|Publication Type:||Journal Article|
|Year of Publication:||2010|
|Authors:||SUZUKI, KOJIRO, Kawano, S|
|Journal:||Plant Species Biology|
|Keywords:||cotyledon, elaiosome, Life history, Seed germination, Seedling, Trillium, Trillium apetalon|
Seed dispersal and germination mechanisms of Trillium apetalon Makino were investigated in field populations and under experimental conditions. Seeds mature in mid-June in lowland populations, and in late July to early August in montane to subalpine populations. In the field, seed dispersal and germination proceed in distinct phases. Mature seeds, each with a large soft seed elaiosome, are dispersed by ants. Following dispersal, the radicle elongates first, but the cotyledon is still covered with the seed coat. The first true leaf (plumule) develops, and then the cotylendon (d) disappears. Subsequently, the first radicle (b) disappears, but a single new root (bl) is formed, with an old radicle trace (f). Finally, the first radicle disappears completely and then a single root is formed. Approximately 70% of all seeds produced germinated in the field. Approximately half germinated in the autumn following dispersal and approximately 20% of the remaining seeds germinated in early summer, but a few remaining seeds germinated in late summer of the succeeding year, more than a year and half after seed dispersal. Light conditions did not affect germination, but seeds lost their viability under dry storage conditions. In the field, litter cover may be important because it moderates temperature and retains moisture. The hydrocarbons contained in the seed elaiosome obviously play a role, attracting ants for seed dispersal.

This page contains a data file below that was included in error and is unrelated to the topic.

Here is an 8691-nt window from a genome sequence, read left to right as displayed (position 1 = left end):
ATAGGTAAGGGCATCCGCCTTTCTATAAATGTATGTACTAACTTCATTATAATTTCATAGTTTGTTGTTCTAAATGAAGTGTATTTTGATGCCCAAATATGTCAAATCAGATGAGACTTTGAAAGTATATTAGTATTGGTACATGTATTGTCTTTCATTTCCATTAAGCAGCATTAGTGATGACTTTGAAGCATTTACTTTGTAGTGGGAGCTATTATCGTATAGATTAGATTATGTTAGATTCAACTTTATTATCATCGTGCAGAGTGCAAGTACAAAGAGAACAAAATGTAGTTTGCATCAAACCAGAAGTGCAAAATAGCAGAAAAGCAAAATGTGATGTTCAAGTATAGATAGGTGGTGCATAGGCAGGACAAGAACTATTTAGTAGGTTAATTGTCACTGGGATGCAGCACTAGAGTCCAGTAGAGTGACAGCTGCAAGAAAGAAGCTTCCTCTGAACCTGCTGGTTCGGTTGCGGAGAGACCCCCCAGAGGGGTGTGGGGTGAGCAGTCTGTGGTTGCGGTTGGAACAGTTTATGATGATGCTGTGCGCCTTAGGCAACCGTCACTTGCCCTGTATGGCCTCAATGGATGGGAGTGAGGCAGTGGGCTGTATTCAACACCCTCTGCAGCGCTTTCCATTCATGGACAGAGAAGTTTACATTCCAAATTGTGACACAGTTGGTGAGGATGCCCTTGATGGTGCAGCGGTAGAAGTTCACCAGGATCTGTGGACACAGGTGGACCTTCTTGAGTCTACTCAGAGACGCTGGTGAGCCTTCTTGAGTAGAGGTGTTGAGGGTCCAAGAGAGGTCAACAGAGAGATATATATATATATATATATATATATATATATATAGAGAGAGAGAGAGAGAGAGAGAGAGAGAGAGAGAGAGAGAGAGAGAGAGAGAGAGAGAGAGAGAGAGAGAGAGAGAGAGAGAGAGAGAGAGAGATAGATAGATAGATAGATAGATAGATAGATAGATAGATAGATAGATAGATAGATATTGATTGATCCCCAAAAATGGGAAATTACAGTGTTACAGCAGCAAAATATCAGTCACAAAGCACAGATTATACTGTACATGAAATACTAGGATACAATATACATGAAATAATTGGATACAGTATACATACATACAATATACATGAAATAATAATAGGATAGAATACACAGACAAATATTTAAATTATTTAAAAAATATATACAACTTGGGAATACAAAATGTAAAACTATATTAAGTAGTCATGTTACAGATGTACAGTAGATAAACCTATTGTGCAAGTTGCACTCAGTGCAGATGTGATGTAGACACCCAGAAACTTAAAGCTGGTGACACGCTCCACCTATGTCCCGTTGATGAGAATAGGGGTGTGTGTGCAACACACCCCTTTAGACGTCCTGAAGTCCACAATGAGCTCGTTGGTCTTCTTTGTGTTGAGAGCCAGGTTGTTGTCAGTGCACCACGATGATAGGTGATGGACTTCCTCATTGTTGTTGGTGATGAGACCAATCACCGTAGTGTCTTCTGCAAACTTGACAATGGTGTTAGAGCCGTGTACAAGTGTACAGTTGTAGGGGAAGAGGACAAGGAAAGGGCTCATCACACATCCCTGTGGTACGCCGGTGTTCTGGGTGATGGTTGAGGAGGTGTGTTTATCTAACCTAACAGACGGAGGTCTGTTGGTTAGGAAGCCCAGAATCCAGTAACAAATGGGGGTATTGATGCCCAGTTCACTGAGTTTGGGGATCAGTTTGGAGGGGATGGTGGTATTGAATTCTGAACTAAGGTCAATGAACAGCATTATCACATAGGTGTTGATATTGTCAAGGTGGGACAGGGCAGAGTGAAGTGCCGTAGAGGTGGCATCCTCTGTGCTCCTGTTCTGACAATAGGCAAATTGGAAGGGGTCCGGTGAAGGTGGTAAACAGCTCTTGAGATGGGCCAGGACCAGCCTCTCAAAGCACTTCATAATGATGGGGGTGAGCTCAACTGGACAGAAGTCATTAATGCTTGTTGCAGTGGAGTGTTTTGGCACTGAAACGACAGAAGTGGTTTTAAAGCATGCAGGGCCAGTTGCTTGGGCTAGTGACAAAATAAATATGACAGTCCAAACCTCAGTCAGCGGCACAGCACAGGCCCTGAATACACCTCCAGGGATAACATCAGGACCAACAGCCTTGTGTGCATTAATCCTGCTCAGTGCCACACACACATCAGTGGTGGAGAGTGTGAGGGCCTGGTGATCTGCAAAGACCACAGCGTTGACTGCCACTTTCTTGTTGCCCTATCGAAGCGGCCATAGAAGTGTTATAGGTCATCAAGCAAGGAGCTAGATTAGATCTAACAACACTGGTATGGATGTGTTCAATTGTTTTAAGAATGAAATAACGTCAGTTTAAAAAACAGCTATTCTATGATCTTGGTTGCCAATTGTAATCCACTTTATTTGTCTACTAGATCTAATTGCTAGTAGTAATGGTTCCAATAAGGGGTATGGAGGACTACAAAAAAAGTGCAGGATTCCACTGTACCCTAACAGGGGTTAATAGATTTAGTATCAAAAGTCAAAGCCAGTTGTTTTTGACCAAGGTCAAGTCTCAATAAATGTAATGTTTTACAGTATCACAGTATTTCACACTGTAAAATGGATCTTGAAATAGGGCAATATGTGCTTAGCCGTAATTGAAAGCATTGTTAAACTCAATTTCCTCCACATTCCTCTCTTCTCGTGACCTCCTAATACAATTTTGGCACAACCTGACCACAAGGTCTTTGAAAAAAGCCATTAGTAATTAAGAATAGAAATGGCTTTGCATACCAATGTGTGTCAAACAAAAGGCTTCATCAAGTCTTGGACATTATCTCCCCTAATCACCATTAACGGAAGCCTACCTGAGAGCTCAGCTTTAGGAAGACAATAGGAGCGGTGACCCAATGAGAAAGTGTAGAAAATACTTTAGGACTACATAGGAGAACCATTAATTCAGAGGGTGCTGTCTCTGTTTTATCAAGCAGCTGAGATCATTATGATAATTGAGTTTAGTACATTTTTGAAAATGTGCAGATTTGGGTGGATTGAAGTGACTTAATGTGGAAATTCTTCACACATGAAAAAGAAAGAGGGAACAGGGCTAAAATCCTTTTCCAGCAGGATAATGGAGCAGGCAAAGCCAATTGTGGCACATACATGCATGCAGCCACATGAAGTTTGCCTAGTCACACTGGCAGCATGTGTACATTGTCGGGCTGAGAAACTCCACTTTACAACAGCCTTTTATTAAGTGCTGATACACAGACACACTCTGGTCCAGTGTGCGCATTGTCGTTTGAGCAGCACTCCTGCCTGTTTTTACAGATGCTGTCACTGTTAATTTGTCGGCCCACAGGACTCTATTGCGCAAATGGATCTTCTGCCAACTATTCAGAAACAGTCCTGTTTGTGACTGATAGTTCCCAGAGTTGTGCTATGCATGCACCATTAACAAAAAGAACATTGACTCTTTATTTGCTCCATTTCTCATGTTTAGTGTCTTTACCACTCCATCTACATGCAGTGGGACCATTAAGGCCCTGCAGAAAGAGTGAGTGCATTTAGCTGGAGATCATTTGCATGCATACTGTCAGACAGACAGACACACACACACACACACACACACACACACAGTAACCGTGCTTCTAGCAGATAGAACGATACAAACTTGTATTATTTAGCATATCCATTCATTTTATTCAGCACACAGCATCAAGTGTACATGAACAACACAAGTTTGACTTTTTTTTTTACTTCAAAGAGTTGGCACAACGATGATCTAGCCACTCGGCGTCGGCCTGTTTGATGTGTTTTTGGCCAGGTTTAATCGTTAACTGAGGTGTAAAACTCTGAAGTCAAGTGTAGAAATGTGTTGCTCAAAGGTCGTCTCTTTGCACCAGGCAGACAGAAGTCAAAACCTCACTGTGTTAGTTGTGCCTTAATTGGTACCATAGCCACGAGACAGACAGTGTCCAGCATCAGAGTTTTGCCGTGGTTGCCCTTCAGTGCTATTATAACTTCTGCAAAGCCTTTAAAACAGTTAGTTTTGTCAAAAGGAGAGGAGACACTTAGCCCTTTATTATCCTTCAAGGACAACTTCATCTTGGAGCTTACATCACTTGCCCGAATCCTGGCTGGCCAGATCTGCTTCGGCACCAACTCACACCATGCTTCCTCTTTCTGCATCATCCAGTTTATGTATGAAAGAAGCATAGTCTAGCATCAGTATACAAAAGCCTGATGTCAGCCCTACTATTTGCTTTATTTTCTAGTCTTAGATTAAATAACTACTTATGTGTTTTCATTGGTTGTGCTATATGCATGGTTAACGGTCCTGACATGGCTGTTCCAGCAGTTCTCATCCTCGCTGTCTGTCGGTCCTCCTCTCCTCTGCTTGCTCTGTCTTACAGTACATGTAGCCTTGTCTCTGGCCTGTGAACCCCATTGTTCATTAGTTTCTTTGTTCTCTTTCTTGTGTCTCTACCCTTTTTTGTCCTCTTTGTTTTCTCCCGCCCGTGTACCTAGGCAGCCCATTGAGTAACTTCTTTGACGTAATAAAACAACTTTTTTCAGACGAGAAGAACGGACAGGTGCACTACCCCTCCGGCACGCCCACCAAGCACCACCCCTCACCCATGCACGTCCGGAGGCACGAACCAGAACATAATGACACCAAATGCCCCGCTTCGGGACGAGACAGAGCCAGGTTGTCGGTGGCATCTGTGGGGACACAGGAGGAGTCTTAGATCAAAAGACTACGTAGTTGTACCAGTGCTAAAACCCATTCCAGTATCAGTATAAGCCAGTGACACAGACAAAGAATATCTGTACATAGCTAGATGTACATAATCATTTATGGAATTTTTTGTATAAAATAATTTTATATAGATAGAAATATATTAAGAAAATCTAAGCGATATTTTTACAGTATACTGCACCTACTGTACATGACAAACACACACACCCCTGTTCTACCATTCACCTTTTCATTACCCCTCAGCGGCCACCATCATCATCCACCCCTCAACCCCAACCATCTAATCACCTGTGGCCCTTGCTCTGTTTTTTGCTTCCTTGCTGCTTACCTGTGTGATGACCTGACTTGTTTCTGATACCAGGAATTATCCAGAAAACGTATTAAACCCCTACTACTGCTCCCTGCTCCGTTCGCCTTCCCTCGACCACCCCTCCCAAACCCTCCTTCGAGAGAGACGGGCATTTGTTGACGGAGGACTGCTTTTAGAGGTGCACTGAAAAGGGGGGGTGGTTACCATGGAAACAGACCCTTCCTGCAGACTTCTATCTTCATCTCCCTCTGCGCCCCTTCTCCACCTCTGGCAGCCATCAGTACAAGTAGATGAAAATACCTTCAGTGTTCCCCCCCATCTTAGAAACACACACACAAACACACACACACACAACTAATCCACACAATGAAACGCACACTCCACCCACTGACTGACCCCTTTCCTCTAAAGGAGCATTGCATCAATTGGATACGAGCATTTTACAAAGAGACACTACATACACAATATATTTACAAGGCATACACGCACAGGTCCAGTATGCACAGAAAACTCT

|Short Title:||Plant Species Biology|